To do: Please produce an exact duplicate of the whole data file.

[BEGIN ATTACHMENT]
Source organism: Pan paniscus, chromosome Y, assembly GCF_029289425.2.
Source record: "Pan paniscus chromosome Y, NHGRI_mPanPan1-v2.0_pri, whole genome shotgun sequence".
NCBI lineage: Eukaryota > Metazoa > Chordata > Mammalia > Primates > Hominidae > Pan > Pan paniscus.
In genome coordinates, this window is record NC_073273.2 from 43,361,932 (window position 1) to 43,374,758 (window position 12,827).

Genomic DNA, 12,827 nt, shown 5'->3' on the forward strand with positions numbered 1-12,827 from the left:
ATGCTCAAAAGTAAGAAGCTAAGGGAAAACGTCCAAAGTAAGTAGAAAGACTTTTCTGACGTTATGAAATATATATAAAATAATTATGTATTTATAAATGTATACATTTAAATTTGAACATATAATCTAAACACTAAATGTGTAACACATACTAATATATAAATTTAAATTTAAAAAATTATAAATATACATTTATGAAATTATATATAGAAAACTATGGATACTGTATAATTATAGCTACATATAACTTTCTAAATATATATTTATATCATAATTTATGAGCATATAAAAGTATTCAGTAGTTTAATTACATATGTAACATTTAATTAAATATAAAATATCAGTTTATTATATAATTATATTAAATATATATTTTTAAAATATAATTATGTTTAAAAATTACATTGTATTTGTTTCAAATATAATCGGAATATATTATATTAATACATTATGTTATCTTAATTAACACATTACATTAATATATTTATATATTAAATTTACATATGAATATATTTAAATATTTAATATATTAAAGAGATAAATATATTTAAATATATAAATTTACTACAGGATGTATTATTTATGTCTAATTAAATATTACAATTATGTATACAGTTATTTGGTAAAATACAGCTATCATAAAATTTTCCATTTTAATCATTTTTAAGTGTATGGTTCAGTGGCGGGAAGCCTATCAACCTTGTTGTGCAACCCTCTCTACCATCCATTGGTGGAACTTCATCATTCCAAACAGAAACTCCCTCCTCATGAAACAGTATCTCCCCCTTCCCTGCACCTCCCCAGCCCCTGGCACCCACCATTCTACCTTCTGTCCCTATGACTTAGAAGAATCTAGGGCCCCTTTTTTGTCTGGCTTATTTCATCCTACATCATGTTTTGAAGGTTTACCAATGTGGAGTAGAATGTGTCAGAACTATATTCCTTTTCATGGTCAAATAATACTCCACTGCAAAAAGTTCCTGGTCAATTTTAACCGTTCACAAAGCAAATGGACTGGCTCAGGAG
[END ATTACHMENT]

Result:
Source organism: Pan paniscus, chromosome Y, assembly GCF_029289425.2.
Source record: "Pan paniscus chromosome Y, NHGRI_mPanPan1-v2.0_pri, whole genome shotgun sequence".
NCBI lineage: Eukaryota > Metazoa > Chordata > Mammalia > Primates > Hominidae > Pan > Pan paniscus.
In genome coordinates, this window is record NC_073273.2 from 43,361,932 (window position 1) to 43,374,758 (window position 12,827).

Genomic DNA, 12,827 nt, shown 5'->3' on the forward strand with positions numbered 1-12,827 from the left:
ATGCTCAAAAGTAAGAAGCTAAGGGAAAACGTCCAAAGTAAGTAGAAAGACTTTTCTGACGTTATGAAATATATATAAAATAATTATGTATTTATAAATGTATACATTTAAATTTGAACATATAATCTAAACACTAAATGTGTAACACATACTAATATATAAATTTAAATTTAAAAAATTATAAATATACATTTATGAAATTATATATAGAAAACTATGGATACTGTATAATTATAGCTACATATAACTTTCTAAATATATATTTATATCATAATTTATGAGCATATAAAAGTATTCAGTAGTTTAATTACATATGTAACATTTAATTAAATATAAAATATCAGTTTATTATATAATTATATTAAATATATATTTTTAAAATATAATTATGTTTAAAAATTACATTGTATTTGTTTCAAATATAATCGGAATATATTATATTAATACATTATGTTATCTTAATTAACACATTACATTAATATATTTATATATTAAATTTACATATGAATATATTTAAATATTTAATATATTAAAGAGATAAATATATTTAAATATATAAATTTACTACAGGATGTATTATTTATGTCTAATTAAATATTACAATTATGTATACAGTTATTTGGTAAAATACAGCTATCATAAAATTTTCCATTTTAATCATTTTTAAGTGTATGGTTCAGTGGCGGGAAGCCTATCAACCTTGTTGTGCAACCCTCTCTACCATCCATTGGTGGAACTTCATCATTCCAAACAGAAACTCCCTCCTCATGAAACAGTATCTCCCCCTTCCCTGCACCTCCCCAGCCCCTGGCACCCACCATTCTACCTTCTGTCCCTATGACTTAGAAGAATCTAGGGCCCCTTTTTTGTCTGGCTTATTTCATCCTACATCATGTTTTGAAGGTTTACCAATGTGGAGTAGAATGTGTCAGAACTATATTCCTTTTCATGGTCAAATAATACTCCACTGCAAAAAGTTCCTGGTCAATTTTAACCGTTCACAAAGCAAATGGACTGGCTCAGGAG